102 Cardwell Hall
Fiber lasers offer many advantages compared to their free-space laser counterparts in terms of lasing efficiency, compactness, and insensitivity to misalignment. For a number of years we have been generating near-infrared (IR) pulse trains using mode-locked fiber lasers for gas phase spectroscopy. Since molecular gases absorb 1000 times more strongly in the mid-IR (2 to 5 μm) it would be advantageous to produce mid-IR radiation using a fiber laser. This is challenging due the strong mid-IR absorption in fused-silica fiber and the limited choice of fiber dopants to provide the sub-eV energies needed.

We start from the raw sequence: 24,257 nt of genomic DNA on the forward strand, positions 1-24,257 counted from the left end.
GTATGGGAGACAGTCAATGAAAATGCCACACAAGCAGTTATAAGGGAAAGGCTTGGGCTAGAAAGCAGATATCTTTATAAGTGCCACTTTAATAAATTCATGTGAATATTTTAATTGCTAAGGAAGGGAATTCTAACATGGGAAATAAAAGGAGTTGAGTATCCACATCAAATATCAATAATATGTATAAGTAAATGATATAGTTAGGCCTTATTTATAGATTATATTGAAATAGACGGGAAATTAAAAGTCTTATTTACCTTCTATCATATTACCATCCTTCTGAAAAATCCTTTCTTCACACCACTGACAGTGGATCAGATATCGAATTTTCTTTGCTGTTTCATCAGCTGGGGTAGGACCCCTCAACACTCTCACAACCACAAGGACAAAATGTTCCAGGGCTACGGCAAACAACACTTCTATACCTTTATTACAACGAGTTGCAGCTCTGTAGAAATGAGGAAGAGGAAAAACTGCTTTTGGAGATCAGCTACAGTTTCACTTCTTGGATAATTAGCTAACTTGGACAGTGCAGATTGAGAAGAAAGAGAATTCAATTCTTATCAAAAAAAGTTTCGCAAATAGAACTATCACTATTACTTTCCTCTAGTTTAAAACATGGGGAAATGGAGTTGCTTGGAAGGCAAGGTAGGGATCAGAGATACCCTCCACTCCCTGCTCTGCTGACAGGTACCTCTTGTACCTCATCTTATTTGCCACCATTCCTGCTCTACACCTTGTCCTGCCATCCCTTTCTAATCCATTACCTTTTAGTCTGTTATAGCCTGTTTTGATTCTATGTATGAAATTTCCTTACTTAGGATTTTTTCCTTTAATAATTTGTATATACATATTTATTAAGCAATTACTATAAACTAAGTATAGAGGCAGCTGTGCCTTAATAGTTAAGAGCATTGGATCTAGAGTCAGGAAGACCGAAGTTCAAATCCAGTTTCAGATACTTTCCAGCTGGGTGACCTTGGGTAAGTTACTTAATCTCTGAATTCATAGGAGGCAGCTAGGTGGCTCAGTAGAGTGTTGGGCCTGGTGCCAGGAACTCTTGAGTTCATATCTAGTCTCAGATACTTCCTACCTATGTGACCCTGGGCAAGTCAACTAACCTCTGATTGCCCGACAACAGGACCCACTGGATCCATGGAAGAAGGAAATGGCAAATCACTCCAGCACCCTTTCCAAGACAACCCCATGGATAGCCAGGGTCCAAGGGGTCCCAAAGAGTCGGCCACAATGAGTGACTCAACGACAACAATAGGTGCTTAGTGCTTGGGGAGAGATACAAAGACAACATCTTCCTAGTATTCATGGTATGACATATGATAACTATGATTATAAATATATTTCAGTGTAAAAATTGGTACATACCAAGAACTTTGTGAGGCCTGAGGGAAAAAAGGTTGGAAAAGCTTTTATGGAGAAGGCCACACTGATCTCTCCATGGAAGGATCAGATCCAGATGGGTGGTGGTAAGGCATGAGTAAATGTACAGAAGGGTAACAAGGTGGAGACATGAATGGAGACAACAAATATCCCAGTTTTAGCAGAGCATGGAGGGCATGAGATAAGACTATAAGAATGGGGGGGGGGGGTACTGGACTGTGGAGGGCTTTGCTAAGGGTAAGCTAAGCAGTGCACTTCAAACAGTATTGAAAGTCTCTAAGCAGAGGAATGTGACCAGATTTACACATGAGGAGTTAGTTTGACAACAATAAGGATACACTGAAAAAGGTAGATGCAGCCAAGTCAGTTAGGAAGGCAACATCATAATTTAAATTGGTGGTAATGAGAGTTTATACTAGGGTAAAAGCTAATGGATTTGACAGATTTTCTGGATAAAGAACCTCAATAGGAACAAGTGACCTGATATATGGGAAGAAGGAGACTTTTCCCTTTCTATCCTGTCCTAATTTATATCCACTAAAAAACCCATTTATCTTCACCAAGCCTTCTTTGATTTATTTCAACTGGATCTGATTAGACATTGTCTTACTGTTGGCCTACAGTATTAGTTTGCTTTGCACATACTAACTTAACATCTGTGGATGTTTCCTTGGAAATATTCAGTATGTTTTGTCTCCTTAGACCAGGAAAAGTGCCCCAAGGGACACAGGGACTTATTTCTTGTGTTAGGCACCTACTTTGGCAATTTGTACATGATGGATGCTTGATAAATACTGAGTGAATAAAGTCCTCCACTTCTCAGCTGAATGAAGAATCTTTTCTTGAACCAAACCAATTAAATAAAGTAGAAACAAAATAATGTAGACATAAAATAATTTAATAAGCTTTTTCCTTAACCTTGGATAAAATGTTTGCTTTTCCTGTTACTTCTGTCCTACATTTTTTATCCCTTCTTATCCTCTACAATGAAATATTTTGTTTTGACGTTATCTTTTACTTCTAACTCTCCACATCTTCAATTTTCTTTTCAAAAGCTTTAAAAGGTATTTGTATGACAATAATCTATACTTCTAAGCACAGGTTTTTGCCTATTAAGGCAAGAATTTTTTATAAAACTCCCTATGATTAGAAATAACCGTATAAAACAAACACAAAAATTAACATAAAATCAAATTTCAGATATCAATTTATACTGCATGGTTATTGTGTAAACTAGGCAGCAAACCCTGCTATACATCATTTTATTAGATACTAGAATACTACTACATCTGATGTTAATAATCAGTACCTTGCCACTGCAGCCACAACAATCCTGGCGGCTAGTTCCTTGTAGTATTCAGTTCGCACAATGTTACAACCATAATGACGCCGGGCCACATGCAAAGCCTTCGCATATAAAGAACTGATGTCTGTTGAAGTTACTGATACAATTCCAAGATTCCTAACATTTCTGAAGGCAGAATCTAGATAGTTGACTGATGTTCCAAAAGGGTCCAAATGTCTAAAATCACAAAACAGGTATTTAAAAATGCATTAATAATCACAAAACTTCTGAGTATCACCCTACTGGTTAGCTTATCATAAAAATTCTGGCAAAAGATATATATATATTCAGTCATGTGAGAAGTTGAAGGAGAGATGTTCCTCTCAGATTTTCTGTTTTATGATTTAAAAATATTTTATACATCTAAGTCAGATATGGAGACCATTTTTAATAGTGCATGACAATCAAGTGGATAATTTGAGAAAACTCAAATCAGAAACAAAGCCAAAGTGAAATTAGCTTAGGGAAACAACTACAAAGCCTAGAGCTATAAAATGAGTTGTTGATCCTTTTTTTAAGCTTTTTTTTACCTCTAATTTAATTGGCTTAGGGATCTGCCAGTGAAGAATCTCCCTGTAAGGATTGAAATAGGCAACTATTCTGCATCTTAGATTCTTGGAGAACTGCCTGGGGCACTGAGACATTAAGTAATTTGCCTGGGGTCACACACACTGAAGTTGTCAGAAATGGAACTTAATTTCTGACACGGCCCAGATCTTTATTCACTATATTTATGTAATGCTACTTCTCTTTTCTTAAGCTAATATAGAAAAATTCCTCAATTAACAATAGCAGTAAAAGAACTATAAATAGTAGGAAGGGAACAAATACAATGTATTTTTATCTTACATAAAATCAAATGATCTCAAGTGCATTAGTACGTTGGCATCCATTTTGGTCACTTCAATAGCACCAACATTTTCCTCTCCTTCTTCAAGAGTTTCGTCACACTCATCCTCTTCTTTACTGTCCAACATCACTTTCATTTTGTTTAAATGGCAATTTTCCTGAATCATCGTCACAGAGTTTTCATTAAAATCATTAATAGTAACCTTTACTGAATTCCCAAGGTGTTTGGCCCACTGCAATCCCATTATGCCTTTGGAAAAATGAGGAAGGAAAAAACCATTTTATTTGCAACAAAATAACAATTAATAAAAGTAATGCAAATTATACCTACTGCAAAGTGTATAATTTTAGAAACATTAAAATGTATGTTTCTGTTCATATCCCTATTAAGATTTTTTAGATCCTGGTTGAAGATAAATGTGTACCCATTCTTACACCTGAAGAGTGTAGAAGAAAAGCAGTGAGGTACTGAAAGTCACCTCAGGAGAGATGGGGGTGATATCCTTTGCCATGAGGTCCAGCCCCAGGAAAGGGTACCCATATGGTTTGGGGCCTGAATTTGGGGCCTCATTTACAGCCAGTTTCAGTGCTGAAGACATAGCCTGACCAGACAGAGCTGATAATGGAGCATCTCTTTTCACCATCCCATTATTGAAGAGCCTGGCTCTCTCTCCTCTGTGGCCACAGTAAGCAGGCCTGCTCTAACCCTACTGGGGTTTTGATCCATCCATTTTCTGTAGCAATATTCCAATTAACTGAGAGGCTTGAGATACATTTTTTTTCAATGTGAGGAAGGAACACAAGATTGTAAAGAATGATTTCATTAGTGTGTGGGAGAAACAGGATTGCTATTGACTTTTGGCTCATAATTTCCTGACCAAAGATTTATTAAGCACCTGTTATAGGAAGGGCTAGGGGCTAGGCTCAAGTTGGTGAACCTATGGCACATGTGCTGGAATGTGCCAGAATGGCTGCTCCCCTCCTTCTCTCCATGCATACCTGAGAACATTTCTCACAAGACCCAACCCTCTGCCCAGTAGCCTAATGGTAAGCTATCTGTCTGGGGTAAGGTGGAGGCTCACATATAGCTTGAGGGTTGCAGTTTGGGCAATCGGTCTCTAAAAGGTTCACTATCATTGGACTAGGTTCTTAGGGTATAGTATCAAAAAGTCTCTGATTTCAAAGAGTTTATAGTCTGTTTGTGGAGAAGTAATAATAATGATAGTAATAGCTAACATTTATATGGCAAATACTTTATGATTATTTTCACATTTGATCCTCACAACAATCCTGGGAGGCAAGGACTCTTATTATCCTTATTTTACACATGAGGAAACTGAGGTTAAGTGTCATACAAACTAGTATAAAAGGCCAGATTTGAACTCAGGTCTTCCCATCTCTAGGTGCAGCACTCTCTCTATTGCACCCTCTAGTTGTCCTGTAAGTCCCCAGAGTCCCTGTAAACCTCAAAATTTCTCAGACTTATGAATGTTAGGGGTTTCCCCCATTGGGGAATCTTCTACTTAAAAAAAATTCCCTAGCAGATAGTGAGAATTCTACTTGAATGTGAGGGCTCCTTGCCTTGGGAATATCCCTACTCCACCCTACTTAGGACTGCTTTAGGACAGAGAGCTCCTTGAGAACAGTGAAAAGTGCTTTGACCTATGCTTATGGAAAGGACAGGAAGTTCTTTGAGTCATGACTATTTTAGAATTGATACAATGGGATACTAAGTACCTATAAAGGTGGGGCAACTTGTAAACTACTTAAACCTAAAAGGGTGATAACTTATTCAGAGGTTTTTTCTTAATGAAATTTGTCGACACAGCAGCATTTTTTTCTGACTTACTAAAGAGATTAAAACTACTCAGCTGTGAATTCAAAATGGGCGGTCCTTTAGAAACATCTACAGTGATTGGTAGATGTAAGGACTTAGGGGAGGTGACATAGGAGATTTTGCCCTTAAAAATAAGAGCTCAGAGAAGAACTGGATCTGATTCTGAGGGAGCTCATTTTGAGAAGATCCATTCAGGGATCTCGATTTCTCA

Our approach is to produce coherent mid-IR radiation from a near-IR fiber laser source and my colloquium will describe different endeavors towards that goal. I will discuss the creation a new class of gas lasers that use a strong near-IR pump to generate lasing in the mid-IR. This laser has a molecular gas medium in a hollow-core photonic crystal fiber so it will have the advantages of a gas laser with a cavity compatible with optical fiber technology. I will also discuss the development of a mode-locked Tm/Ho doped fiber laser than uses supercontinuum generation in ZBLAN fiber to produce broadband mid-IR radiation. Finally, I will discuss our recent project to develop a mid-IR dual-comb spectroscopic (DCS) system for the detection of agriculturally significant gases. Working along faculty in the Department of Agronomy, our goal is to develop a field-deployable, mid-IR DCS system based on phase-stabilized, near-IR mode-locked fiber lasers and difference frequency generation.